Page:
Insulin-like growth factor 1(IGF1) and ephrin ligand (EFN)–receptor (EPH) signaling are both crucial for bone cell function and skeletal development and maintenance. IGF1 signaling is the major mediator of growth hormone-induced bone growth, but a host of different signals and factors regulate IGF1 signaling at the systemic and local levels. Disruption of the Igf1 gene results in reduced peak bone mass in both experimental animal models and humans. Additionally, EFN–EPH signaling is a complex system which, particularly through cell–cell interactions, contributes to the development and differentiation of many bone cell types. Recent evidence has demonstrated several ways in which the IGF1 and EFN–EPH signaling pathways interact with and depend upon each other to regulate bone cell function. While much remains to be elucidated, the interaction between these two signaling pathways opens a vast array of new opportunities for investigation into the mechanisms of and potential therapies for skeletal conditions such as osteoporosis and fracture repair.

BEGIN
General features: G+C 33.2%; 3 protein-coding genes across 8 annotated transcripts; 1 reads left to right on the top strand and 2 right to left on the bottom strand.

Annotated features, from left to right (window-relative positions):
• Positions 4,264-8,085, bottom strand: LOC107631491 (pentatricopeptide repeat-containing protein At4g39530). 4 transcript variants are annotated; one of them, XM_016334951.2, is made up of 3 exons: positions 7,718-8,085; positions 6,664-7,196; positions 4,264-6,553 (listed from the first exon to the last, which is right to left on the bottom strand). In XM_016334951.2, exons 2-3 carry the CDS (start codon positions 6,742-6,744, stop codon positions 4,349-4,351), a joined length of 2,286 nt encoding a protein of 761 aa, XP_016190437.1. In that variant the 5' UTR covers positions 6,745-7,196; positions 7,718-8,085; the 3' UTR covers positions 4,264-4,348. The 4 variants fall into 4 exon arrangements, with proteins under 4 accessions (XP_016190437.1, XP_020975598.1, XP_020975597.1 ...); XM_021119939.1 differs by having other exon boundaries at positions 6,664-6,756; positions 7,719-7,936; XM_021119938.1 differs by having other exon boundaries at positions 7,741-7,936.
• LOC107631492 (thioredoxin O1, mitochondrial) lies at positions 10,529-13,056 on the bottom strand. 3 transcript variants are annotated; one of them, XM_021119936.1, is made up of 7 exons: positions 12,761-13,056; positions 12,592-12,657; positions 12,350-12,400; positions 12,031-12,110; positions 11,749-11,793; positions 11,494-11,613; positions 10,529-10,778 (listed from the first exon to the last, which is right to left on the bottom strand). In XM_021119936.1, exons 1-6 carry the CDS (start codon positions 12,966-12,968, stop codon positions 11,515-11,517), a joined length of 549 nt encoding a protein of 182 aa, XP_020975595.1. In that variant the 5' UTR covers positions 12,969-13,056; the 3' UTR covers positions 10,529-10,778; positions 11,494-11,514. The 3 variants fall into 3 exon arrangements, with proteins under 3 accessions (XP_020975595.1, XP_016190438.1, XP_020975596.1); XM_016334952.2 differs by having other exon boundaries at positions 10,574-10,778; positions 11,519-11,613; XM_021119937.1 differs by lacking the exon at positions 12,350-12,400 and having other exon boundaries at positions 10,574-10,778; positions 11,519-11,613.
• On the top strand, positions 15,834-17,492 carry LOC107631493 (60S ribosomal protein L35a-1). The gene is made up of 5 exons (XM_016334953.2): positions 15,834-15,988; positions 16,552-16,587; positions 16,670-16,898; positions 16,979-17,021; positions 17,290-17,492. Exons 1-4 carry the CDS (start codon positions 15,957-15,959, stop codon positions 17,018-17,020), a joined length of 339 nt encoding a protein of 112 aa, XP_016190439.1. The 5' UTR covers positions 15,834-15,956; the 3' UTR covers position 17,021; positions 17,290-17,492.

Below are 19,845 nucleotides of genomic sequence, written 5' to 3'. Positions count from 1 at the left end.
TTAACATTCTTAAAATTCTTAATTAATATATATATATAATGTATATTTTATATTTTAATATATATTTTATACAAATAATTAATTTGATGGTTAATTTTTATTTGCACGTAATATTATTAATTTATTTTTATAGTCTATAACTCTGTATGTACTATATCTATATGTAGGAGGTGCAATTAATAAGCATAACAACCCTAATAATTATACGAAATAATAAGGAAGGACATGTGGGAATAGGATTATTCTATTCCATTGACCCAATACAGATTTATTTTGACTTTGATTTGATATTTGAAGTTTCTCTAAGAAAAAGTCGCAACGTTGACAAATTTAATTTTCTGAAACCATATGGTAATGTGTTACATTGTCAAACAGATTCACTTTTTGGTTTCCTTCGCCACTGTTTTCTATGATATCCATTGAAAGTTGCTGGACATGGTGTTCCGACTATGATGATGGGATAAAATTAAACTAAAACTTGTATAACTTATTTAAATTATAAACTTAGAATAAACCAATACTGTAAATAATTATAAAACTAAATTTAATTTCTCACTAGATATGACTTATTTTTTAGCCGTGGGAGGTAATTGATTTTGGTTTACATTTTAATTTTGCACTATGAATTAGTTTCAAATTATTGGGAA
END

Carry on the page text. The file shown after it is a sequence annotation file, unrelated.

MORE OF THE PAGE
Xin-wei Chen, Ye-hong Li, Meng-jun Zhang, Zhou Chen, Dian-shan Ke, Ying Xue and Jian-ming Hou